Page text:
So why would Netanyahu put out a video like that? This brings us to the essence of Netanyahu, which is that he subsumes all policy goals to political ones. There is a reason that Netanyahu has provoked the wrath and scorn of nearly every general and intelligence chief who has served under him. Why negotiate a new defense package when you have maximum leverage when you can instead shore up your rightwing base at home by giving a speech before Congress instead? Why keep an extremely competent and respected and supremely qualified defense minister during the midst of a wave of violence – and following an Iran deal that you say has put Israel at greater risk – when you can enlarge your coalition and neutralize an ultranationalist foe by making him defense minister despite a pitiful lack of qualifications? In this case, Netanyahu was coming off the debacle of shutting down train repairs on Shabbat in order to mollify his Haredi coalition partners and then having the public squarely blame him for putting politics ahead of soldiers trying to get home for the weekend, and then facing down polls that show Yair Lapid’s Yesh Atid party besting Netanyahu and Likud were an election to be held now. On top of that, the polls show Likud losing ground to its farther right coalition partner Habayit Hayehudi. In this instance, the obvious move for Netanyahu was to say something controversial that would fire up the rightwing base, provoke rebukes abroad, and thus benefit Netanyahu even further as he rails against foreign interference and vows to stand up to those who would smear Israel and try to discriminate against Jews. I’d be surprised if Netanyahu anticipated quite the depth of the pushback that he would face, but this is all part of his domestic political calculations.
So in conclusion, I agree 100% with the principle that Netanyahu espoused, namely that it is outrageous bigotry to prevent Jews from living in the West Bank. Unfortunately, in this instance Netanyahu was not speaking theoretically, and everyone should see through the smokescreen that he constructed in order to use anti-Semitism as a cover in defending settlements.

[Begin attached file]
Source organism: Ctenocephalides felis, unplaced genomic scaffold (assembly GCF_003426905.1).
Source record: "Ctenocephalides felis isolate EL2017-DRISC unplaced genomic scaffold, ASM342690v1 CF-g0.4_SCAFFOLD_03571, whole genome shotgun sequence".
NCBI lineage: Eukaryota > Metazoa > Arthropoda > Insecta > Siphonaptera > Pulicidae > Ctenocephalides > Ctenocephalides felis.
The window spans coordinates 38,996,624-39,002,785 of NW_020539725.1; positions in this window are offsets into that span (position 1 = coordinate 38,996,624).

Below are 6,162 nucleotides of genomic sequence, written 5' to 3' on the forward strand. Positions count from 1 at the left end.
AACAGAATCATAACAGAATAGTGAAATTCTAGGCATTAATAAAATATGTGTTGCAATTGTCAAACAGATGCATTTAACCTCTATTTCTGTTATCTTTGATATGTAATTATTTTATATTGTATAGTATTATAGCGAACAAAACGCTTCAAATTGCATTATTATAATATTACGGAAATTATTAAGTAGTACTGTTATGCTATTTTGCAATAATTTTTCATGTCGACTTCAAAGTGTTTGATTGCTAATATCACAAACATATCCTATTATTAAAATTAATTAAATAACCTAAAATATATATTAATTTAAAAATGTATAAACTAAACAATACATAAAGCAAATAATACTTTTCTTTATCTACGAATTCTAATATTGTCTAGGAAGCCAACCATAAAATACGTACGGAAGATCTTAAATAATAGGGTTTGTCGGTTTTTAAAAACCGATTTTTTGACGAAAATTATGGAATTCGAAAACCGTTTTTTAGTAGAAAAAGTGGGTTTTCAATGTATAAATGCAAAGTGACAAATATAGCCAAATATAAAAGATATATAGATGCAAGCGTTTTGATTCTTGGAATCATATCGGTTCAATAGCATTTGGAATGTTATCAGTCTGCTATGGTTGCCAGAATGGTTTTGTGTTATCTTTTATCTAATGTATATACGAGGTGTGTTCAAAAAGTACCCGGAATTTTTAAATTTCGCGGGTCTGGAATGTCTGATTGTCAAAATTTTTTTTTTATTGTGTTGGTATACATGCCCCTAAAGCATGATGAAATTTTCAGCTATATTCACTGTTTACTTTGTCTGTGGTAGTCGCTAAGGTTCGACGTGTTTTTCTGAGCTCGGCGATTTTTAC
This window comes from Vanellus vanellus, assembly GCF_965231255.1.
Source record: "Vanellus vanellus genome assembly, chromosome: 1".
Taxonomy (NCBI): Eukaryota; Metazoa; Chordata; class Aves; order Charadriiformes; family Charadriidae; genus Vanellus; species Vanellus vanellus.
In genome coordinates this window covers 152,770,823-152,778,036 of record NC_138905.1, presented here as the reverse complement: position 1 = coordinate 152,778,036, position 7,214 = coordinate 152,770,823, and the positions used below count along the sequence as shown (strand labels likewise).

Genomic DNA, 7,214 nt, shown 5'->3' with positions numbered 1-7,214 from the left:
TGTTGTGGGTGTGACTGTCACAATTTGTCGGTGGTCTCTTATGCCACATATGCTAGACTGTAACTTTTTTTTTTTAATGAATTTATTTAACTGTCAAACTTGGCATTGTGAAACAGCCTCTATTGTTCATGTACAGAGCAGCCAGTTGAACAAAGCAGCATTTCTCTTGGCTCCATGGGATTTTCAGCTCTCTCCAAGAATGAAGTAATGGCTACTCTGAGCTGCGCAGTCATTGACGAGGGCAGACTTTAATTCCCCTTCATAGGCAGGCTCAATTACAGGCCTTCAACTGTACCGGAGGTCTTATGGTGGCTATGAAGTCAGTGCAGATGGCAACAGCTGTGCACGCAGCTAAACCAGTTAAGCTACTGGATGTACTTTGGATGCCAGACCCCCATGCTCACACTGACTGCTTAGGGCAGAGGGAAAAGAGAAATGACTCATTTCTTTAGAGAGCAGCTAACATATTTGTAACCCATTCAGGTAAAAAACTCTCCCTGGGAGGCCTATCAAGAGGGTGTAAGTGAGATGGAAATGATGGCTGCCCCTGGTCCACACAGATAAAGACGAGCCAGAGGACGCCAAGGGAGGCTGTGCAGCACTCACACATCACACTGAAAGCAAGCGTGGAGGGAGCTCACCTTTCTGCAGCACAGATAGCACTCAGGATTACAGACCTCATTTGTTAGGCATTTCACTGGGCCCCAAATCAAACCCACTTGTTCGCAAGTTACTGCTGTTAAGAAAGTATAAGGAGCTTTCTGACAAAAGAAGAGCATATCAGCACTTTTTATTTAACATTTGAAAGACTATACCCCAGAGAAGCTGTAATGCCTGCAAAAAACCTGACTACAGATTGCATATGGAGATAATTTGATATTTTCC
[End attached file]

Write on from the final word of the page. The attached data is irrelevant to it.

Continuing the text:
June 23, 2016 § 4 Comments
The 2016 U.S. presidential campaign has seen the culmination of a trend that has been building in American politics for some time, namely the distrust of the establishment and the glorification of the outsider. The Iraq War and the Great Recession were probably the most significant contributors to the growing idea that the old order couldn’t be trusted, that the historically bipartisan establishment consensus on foreign and economic policy was failing regular citizens, and that only by “throwing the bums out” could the ship of state be righted. The election of Barack Obama and the rise of the Tea Party were manifestations of this political movement. Bernie Sanders’s surprising success in this year’s Democratic primary and the nomination of Donald Trump on the Republican side have only magnified it. The U.S., however, is not the only country where this has taken place, and in many ways Israeli politics is giving us a glimpse of what happens when the outsiders become the insiders and the old establishment begins to plot its comeback.
Menachem Begin’s election as prime minister with the Likud victory in 1977 was earth shattering. It marked the first time that the Israeli rightwing defeated the leftwing Mapai and its political heirs and was the first rejection of the secular Ashkenazi elite that had founded the state and governed it since its inception. The Israeli rightwing – which includes secular Ashkenazi Jews but also is viewed as representing Mizrahim, Haredim, national religious, immigrants, and others in a way that the left traditionally has not – has been in power with only two brief interludes since Begin’s first victory. In spite of this history, the prime ministership of Binyamin Netanyahu has in many ways embraced this outsider ethos rather than acting as the latest iteration of a political movement that thoroughly controls the state. Despite hailing from a well-known family with deep Zionist roots, Netanyahu seems to have a chip on his shoulder against Israeli establishment elites. He surrounds himself – to his credit – with relative newcomers to the state, whether it be close advisers like Ron Dermer and Dore Gold or political allies like Avigdor Lieberman and Yuli Edelstein. Ministers in his cabinet, like Moshe Kahlon or Miri Regev, speak out against the old establishment and work to upend the old order in various ways. Netanyahu, like many politicians who successfully capitalize on voters’ resentment, never hesitates to appeal to nationalism that denigrates leftists, the “State of Tel Aviv,” or other symbols of the traditional establishment. Despite being a three term prime minister who has served more time in the post than anyone other than David Ben Gurion and heads a political camp that has dominated Israeli politics for four decades, Netanyahu in many ways gives off the vibe of being an upstart outsider.